Most economists are well-aware of data sources like those linked on the Resources for Economists web page. But while finding data may be easy, experience suggests a few tips that might be useful when incorporating sources into Quantitative Writing Assignments in Economics.
- Decide explicitly how much scaffolding you will supply to the data collecting process. What level assignment is this? First year vs. senior? Early in the term or later? Will you provide the data, ask students to collect the data from a source you specify, ask students to find data to meet your parameters, or ask students to construct the data (e.g. survey)?
- Consult with your reference librarians. They have a wealth of experience working with students who are looking for data and may be able to anticipate confusion in your assignment. You may also want to let them know how much help you want them to give your students and how much you want the students to wrestle through the data search process.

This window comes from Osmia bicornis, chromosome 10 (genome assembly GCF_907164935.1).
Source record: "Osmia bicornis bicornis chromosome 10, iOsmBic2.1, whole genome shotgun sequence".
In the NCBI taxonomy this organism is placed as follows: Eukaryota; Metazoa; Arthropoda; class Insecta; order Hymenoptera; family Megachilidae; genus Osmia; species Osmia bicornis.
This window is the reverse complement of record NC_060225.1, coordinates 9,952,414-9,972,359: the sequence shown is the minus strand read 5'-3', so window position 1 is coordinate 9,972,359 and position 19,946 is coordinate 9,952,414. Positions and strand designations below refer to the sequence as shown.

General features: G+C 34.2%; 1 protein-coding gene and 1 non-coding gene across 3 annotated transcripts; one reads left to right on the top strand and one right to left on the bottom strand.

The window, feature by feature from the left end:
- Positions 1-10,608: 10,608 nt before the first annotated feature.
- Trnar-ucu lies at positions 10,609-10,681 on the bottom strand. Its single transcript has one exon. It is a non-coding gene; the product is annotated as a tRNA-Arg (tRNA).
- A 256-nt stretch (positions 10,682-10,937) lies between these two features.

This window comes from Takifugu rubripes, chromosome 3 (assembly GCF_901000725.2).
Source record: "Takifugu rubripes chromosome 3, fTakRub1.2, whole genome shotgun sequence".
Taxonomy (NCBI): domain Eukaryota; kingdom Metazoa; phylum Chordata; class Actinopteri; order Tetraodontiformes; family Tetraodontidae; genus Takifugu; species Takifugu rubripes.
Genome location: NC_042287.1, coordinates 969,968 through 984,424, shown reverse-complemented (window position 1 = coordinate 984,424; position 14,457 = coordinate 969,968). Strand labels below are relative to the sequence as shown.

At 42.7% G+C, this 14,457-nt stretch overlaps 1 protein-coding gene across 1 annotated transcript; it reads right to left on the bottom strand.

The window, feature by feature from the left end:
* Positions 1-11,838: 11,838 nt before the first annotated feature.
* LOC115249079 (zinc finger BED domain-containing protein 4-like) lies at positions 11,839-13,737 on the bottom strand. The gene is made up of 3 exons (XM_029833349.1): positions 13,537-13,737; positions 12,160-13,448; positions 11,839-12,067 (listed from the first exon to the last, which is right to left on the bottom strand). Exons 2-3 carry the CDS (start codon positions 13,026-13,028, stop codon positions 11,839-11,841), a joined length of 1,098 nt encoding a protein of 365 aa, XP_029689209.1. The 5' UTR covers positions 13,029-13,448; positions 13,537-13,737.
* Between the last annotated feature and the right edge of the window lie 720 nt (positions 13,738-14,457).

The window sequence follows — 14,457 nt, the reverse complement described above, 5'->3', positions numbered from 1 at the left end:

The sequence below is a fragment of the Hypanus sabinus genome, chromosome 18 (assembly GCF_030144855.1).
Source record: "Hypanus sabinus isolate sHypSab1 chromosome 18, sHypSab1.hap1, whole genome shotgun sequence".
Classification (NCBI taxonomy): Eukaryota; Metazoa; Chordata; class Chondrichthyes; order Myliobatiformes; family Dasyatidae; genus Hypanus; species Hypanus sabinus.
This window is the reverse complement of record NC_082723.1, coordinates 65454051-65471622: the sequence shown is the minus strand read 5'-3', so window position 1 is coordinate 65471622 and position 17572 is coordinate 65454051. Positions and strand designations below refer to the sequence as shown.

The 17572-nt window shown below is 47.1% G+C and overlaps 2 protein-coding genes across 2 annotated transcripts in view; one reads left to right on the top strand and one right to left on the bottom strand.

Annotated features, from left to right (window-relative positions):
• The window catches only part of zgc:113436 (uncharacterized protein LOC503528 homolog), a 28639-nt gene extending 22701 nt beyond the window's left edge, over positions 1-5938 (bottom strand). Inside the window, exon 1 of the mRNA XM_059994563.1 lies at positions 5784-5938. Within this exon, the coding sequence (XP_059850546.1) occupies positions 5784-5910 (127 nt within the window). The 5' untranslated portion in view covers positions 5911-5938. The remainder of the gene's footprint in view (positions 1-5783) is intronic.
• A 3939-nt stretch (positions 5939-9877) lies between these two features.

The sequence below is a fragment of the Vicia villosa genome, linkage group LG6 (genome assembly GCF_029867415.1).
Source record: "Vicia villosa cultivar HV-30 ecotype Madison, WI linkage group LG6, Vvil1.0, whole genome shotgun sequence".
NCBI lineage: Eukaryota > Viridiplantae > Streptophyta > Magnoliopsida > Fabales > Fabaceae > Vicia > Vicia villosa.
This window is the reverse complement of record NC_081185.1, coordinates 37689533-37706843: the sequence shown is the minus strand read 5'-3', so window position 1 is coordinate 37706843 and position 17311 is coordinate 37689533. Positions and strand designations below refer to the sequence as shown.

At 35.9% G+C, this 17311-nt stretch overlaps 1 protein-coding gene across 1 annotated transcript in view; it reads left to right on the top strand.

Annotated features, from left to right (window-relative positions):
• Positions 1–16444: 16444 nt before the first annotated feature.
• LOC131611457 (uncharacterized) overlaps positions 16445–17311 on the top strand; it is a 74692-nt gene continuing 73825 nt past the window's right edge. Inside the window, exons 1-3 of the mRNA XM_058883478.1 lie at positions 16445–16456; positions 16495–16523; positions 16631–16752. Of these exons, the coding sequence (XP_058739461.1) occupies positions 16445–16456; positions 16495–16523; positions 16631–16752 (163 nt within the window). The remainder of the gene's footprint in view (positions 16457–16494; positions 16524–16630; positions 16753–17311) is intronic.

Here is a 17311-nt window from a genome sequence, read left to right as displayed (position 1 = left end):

- Consider scaffolding the assignment, separating data collection from the writing. Sometimes students misunderstand what data mean. (For instance, "government consumption" may seem to them to be the same as "government expenditure.") When you identify such confusion only after the student turns in the final paper, grading becomes very difficult. The probability of these problems can be reduced by scaffolding the assignment: Ask students to turn in a citation to (or photocopy of) and one-paragraph description of the data they intend to use.
- Always require complete citation information for data sources, so that you can find the exact data the student used. (e.g. Not 'economagic', but Title, title, url.) Provide citation examples in the assignment.